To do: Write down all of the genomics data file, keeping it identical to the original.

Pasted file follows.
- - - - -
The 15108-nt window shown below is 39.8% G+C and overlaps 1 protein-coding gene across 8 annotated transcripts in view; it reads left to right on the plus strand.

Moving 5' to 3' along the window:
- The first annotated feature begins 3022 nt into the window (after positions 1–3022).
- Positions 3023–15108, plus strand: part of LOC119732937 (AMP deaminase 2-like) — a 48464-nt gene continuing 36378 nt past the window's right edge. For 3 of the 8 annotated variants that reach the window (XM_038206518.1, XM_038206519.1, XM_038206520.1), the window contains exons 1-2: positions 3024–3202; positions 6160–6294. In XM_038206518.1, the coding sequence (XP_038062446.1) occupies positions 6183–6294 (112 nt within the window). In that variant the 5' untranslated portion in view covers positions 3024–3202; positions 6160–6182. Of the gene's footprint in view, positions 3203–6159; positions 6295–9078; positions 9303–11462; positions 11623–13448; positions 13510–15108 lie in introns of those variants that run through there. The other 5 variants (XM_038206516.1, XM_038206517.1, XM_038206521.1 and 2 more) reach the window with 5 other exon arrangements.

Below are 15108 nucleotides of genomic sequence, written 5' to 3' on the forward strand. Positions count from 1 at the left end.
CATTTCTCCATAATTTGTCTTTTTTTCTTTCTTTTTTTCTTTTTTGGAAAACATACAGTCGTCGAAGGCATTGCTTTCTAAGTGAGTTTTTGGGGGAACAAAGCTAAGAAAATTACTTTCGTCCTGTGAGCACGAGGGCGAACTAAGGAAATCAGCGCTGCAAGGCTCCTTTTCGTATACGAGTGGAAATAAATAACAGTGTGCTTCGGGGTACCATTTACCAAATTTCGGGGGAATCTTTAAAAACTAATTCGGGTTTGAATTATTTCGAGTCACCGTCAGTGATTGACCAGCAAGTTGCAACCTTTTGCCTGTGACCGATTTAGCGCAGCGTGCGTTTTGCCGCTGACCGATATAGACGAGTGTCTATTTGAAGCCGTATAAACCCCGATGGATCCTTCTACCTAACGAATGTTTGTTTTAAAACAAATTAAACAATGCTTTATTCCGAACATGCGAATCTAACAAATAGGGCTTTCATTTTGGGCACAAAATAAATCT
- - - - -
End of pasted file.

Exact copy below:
The 15108-nt window shown below is 39.8% G+C and overlaps 1 protein-coding gene across 8 annotated transcripts in view; it reads left to right on the plus strand.

Moving 5' to 3' along the window:
- The first annotated feature begins 3022 nt into the window (after positions 1–3022).
- Positions 3023–15108, plus strand: part of LOC119732937 (AMP deaminase 2-like) — a 48464-nt gene continuing 36378 nt past the window's right edge. For 3 of the 8 annotated variants that reach the window (XM_038206518.1, XM_038206519.1, XM_038206520.1), the window contains exons 1-2: positions 3024–3202; positions 6160–6294. In XM_038206518.1, the coding sequence (XP_038062446.1) occupies positions 6183–6294 (112 nt within the window). In that variant the 5' untranslated portion in view covers positions 3024–3202; positions 6160–6182. Of the gene's footprint in view, positions 3203–6159; positions 6295–9078; positions 9303–11462; positions 11623–13448; positions 13510–15108 lie in introns of those variants that run through there. The other 5 variants (XM_038206516.1, XM_038206517.1, XM_038206521.1 and 2 more) reach the window with 5 other exon arrangements.

Below are 15108 nucleotides of genomic sequence, written 5' to 3' on the forward strand. Positions count from 1 at the left end.
CATTTCTCCATAATTTGTCTTTTTTTCTTTCTTTTTTTCTTTTTTGGAAAACATACAGTCGTCGAAGGCATTGCTTTCTAAGTGAGTTTTTGGGGGAACAAAGCTAAGAAAATTACTTTCGTCCTGTGAGCACGAGGGCGAACTAAGGAAATCAGCGCTGCAAGGCTCCTTTTCGTATACGAGTGGAAATAAATAACAGTGTGCTTCGGGGTACCATTTACCAAATTTCGGGGGAATCTTTAAAAACTAATTCGGGTTTGAATTATTTCGAGTCACCGTCAGTGATTGACCAGCAAGTTGCAACCTTTTGCCTGTGACCGATTTAGCGCAGCGTGCGTTTTGCCGCTGACCGATATAGACGAGTGTCTATTTGAAGCCGTATAAACCCCGATGGATCCTTCTACCTAACGAATGTTTGTTTTAAAACAAATTAAACAATGCTTTATTCCGAACATGCGAATCTAACAAATAGGGCTTTCATTTTGGGCACAAAATAAATCT